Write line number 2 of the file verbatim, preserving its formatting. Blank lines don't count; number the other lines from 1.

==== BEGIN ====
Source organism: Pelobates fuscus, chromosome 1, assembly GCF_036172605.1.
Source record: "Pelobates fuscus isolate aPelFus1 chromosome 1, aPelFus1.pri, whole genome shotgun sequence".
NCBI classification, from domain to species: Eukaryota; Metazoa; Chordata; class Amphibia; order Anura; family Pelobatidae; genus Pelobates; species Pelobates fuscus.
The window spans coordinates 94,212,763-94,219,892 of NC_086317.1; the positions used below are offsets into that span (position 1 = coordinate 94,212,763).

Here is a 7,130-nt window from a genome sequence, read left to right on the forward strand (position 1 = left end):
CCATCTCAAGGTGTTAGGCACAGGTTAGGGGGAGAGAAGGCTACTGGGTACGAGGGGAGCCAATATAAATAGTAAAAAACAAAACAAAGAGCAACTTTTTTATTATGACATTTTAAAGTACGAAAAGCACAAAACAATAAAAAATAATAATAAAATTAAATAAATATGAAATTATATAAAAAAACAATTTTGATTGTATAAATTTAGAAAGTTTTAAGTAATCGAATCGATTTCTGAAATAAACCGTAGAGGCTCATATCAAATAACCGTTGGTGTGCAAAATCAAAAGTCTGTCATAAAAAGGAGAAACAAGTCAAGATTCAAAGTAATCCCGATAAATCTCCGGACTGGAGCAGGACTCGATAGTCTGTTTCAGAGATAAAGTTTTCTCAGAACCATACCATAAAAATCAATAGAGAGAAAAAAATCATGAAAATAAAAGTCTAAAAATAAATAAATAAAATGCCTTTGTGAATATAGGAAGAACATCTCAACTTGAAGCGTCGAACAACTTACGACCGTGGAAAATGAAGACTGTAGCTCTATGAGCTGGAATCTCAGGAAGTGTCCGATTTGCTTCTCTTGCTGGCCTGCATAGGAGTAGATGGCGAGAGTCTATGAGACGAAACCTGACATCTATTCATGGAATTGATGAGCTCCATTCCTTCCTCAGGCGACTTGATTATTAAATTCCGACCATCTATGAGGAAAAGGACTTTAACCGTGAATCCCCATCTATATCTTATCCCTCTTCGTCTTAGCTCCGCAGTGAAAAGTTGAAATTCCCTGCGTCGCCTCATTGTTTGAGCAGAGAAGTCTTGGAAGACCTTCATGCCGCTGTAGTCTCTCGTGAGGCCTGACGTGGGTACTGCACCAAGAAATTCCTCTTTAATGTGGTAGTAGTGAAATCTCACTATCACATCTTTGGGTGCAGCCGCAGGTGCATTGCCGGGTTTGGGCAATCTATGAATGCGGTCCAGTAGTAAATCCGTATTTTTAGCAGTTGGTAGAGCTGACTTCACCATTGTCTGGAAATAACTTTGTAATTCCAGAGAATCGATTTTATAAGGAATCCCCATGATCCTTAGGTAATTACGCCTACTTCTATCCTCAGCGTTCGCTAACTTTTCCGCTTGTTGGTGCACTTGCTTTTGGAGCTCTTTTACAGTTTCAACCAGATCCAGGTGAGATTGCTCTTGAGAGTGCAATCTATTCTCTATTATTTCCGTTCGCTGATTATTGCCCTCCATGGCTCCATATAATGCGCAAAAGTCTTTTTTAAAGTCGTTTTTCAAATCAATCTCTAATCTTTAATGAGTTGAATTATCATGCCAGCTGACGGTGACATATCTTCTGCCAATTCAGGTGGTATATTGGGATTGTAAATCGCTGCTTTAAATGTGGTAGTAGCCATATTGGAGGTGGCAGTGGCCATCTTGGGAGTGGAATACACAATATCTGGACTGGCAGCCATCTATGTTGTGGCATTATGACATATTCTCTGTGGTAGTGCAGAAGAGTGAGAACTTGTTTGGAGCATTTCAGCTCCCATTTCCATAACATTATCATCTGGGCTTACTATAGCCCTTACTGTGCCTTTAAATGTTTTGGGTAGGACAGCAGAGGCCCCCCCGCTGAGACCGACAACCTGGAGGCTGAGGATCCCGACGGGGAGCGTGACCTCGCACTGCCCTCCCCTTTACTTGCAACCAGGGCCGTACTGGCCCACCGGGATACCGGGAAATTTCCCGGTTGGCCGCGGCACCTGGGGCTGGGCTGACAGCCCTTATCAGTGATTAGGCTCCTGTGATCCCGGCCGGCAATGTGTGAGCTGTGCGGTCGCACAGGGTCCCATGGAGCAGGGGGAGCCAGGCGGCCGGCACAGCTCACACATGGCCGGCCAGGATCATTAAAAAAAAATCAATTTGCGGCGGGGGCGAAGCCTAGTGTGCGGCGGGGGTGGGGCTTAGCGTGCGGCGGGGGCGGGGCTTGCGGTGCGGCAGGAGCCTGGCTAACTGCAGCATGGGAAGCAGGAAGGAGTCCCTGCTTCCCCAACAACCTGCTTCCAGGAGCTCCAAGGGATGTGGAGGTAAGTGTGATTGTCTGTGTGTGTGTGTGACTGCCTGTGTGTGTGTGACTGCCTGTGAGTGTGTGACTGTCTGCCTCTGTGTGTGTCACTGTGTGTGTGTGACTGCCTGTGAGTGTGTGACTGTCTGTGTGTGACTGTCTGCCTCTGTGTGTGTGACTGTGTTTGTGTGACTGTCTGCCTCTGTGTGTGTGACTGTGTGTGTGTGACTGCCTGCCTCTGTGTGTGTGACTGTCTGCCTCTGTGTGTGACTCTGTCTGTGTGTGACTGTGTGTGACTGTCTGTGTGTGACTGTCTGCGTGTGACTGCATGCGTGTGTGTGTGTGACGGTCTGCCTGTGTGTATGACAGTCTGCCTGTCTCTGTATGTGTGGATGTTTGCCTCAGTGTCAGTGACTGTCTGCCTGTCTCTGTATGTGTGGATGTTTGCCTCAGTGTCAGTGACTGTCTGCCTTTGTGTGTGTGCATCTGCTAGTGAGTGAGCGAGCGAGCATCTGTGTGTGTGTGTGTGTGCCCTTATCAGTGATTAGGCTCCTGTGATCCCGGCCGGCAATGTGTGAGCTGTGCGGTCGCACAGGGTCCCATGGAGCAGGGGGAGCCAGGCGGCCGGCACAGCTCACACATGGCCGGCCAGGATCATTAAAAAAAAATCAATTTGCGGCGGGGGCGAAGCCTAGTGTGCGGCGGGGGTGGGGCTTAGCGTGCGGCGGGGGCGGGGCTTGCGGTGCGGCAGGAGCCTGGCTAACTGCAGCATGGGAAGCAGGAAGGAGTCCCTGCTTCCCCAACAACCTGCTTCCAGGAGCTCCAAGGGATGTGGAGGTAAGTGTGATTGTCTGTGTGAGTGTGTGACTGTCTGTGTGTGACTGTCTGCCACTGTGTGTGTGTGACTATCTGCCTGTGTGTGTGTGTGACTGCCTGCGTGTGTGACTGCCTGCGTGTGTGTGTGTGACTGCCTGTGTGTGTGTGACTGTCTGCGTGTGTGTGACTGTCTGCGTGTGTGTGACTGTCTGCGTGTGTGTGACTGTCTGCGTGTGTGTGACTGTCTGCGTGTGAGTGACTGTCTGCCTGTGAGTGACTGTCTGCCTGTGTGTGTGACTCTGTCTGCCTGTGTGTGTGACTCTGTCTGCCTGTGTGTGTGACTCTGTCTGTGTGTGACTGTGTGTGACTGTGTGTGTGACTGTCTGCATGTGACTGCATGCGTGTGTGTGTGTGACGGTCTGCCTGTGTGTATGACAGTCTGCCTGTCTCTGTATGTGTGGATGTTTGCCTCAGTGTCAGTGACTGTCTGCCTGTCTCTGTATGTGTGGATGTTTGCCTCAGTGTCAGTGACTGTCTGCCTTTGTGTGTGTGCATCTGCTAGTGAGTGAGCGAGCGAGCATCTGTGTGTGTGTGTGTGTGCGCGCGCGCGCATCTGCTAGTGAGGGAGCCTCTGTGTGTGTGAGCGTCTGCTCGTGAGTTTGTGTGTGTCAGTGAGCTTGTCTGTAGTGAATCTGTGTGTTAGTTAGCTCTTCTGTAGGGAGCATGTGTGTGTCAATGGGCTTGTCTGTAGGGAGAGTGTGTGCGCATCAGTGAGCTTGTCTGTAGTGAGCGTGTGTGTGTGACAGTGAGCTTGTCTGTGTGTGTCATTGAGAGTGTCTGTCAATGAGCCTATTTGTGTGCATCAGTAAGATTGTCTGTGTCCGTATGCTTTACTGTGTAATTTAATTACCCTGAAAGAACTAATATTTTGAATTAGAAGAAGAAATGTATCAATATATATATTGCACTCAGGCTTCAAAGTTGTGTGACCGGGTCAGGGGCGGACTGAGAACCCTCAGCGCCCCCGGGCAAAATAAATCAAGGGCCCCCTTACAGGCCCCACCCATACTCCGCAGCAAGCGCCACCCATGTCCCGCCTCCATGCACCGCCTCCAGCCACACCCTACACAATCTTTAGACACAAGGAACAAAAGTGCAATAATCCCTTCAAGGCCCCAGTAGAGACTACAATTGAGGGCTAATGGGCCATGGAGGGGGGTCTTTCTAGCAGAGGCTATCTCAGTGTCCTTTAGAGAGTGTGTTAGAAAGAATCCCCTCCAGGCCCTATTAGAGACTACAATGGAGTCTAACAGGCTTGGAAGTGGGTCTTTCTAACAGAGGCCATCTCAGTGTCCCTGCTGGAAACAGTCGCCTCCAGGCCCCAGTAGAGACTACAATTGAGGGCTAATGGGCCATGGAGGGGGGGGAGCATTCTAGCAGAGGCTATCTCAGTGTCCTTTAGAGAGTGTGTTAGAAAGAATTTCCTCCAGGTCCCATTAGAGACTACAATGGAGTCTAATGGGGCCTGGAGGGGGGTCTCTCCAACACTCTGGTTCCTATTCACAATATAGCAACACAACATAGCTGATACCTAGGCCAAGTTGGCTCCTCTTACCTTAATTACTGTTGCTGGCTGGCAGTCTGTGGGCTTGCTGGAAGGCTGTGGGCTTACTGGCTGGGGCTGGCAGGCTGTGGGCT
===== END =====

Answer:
Source record: "Pelobates fuscus isolate aPelFus1 chromosome 1, aPelFus1.pri, whole genome shotgun sequence".